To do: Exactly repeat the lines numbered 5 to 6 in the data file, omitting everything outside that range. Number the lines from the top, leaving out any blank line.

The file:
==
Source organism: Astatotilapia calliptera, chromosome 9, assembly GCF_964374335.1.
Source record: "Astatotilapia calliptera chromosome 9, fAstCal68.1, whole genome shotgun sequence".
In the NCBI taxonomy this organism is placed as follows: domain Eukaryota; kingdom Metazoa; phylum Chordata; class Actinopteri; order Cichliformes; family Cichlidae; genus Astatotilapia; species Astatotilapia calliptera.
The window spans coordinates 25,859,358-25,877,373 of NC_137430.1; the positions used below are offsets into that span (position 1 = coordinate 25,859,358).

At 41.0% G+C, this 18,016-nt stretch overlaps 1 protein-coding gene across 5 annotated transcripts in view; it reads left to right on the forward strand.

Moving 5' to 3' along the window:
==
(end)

At 41.0% G+C, this 18,016-nt stretch overlaps 1 protein-coding gene across 5 annotated transcripts in view; it reads left to right on the forward strand.

Moving 5' to 3' along the window: